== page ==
An interview with Vicki Iverson, CTO and Co-Founder of Iversoft, where she dives into the tech industry and topic of women in STEM.
Women are still seriously underrepresented in the tech industry. A 2017 report found that only 13 percent of Canadian tech companies are founded or co-founded by women. And, in the 2019/2020 academic year, women made up just 27 percent of mathematics and computer science students at Canadian colleges and universities.
Leaders like Iversoft’s co-founder and CTO, Vicki Iverson, are working to change those numbers.
Vicki is a kick-ass coder and award-winning entrepreneur. She’s been recognized by Ottawa Business Journal’s Forty Under 40 award, and Women in IT Awards Canada named her CTO of the Year in 2019. In 2017, she received the University of Waterloo’s J.W. Graham Medal in Computing & Innovation and was awarded Entrepreneur of the Year by Ottawa’s Women in Communications and technology.
Yeah, she’s kind of a big deal.
Besides racking up awards and running a leading mobile app development company, Vicki is also a hockey player and mom. Though she’s got a lot going on these days, she still finds time to volunteer with organizations that support women and girls in coding and technology.
As one of Canada’s leading women in tech and computer science, Vicki has had a front-row seat to the industry’s changing attitude toward women. She knows first-hand how important it is to encourage women and girls in male-dominated fields.
In an effort to share her insights and experience, Vicki sat down with us to answer a few burning questions about her journey from student to CTO, the history of gender inequality in tech, and the importance of mentoring other women in computer science.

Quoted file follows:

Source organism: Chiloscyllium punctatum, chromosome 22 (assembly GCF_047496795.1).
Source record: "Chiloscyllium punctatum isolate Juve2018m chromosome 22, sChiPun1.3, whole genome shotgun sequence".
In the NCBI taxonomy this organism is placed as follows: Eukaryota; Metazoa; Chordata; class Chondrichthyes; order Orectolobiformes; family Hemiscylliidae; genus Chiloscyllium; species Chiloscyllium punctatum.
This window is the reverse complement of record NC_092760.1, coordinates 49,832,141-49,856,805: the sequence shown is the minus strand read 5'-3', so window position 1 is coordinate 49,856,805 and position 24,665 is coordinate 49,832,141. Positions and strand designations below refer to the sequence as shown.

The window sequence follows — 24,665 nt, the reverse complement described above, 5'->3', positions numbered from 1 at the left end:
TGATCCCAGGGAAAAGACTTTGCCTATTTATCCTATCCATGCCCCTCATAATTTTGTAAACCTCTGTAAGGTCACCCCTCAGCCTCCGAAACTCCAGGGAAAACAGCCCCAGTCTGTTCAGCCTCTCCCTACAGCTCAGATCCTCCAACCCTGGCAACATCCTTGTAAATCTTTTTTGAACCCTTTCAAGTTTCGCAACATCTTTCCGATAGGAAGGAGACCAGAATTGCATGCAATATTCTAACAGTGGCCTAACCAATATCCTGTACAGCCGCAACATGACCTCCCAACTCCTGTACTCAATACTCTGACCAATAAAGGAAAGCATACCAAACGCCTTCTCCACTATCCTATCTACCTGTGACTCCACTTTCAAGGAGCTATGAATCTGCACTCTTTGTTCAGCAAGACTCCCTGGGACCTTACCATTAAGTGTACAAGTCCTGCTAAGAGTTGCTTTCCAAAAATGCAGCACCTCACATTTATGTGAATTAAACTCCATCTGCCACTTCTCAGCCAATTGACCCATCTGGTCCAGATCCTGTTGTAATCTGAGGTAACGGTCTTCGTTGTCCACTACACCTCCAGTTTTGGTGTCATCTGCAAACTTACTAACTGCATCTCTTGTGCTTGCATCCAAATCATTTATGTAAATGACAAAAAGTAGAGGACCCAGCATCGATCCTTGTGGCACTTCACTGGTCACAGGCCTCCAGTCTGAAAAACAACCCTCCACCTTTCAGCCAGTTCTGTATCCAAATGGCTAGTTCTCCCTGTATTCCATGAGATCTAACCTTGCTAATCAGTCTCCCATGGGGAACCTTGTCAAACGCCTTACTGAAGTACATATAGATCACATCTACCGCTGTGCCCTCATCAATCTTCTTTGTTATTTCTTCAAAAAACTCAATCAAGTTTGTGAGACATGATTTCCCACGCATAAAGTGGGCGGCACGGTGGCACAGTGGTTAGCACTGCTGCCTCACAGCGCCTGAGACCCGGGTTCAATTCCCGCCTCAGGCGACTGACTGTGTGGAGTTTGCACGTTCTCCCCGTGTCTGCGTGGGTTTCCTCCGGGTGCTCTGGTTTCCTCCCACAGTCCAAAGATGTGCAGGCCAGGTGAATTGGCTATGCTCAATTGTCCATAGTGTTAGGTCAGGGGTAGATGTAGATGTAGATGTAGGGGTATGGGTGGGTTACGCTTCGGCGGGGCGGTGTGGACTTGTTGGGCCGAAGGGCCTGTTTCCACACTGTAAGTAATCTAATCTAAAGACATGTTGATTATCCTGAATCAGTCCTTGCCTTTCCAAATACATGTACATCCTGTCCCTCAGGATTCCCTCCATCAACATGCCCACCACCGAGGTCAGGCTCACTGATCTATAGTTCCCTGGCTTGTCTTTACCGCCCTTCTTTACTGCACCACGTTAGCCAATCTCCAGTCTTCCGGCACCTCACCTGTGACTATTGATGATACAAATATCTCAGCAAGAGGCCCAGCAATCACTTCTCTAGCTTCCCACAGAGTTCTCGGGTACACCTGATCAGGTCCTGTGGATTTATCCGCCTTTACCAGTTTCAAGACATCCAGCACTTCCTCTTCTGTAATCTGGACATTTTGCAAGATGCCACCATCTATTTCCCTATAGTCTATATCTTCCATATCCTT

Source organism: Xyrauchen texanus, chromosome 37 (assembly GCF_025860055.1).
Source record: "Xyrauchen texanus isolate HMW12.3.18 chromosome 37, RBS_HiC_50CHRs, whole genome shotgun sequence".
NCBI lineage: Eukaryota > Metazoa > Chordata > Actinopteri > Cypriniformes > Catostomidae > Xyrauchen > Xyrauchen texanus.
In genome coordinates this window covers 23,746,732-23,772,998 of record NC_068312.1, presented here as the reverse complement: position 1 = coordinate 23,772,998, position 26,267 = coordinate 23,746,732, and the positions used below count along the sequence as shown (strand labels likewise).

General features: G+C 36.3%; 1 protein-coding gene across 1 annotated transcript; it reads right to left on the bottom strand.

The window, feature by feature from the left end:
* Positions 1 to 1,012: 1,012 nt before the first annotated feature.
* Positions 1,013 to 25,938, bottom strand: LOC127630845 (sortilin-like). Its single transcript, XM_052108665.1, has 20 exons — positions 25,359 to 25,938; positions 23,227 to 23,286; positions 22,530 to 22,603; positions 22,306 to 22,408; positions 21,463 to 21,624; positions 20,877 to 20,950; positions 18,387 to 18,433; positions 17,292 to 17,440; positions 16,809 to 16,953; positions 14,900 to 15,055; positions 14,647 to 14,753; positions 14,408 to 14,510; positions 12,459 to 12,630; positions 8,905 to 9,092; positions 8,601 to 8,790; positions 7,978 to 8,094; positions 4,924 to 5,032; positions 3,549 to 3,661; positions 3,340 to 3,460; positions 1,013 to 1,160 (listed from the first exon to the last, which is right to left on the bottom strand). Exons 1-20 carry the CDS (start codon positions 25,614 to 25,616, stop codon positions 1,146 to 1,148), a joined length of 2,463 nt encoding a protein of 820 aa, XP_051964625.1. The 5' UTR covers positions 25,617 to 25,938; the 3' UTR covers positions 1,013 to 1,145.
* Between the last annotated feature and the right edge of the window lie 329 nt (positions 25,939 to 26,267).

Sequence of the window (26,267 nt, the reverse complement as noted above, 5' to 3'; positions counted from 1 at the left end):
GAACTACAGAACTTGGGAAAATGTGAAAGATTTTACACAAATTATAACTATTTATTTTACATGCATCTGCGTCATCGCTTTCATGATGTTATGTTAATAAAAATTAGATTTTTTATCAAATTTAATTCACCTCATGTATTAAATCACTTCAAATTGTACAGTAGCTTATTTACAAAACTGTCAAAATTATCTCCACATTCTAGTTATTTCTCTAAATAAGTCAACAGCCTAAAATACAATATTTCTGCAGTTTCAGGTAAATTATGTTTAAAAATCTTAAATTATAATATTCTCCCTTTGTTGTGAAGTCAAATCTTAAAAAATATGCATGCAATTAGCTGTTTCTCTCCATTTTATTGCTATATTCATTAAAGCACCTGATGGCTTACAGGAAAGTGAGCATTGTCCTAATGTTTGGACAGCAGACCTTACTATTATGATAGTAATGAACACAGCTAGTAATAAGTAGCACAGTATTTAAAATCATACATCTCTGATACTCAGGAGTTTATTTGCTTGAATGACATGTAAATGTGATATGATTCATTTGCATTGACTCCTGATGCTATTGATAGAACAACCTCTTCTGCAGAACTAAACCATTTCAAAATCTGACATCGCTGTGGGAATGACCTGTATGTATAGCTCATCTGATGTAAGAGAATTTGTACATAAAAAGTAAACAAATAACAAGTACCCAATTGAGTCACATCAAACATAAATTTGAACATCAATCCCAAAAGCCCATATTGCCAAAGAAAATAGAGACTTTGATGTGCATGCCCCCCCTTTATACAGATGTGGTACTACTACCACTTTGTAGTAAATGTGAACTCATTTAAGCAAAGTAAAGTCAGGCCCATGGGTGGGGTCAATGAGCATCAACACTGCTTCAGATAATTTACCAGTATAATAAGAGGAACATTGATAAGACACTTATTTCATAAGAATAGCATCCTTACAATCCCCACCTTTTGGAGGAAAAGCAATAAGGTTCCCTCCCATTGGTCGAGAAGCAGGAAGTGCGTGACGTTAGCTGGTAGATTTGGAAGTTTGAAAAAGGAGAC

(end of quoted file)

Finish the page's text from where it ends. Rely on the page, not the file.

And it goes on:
When did your interest in computer science begin? How did you get involved in the industry?
My family has a bit of history in computer science. My Grandfather, Kenneth Iverson, was a pioneer in computer science, and both my father and uncle were in the industry. Despite this, I didn't want much to do with computers or programming when I was younger. I remember thinking computers were for boys (my brother spent a lot of time playing computer games that I didn't want anything to do with!) However, I took a programming course in grade 10 and immediately fell in love with it. I loved the problem-solving aspect. From that point on, I took any computer course I could, and it was an obvious choice for me to study computer science at university. I don't think I even considered alternatives.
Your family history gives you a unique, long-term perspective. How has the tech industry changed in terms of opportunities for women?
Believe it or not, there used to be more women in computer science than there are now. Prior to the 80s and the advent of the personal computer, there were more females in the industry. Back when "computers" used to mean "people who compute things by hand”, there were lots of women working in this role. One factor that changed this is the marketing that accompanied the personal computer, which was geared towards males and computer games. The marketing affected me personally, as I grew up in the 80s and 90s, and I definitely thought computers were for boys. Since the 80s, there's been a downward trend in women in computer science, which has only recently started to improve.
What are the major barriers that prevent women and girls from entering STEM fields, specifically computer science? How have these barriers changed over the past few decades?
One of the major barriers is that young females don't see themselves represented as computer scientists in the media and online. There are stereotypes of a typical developer, and they are not female. I think this has been changing over the last few years as there is more awareness of this (ie. in online imagery), and it will hopefully start to trickle down to youth and undo some of the stereotypes that have been built.
A lot of young females may never consider pursuing computer science because they don't picture themselves in that field, and their peers may even question their choice about why they'd want to pursue a career that's "for boys".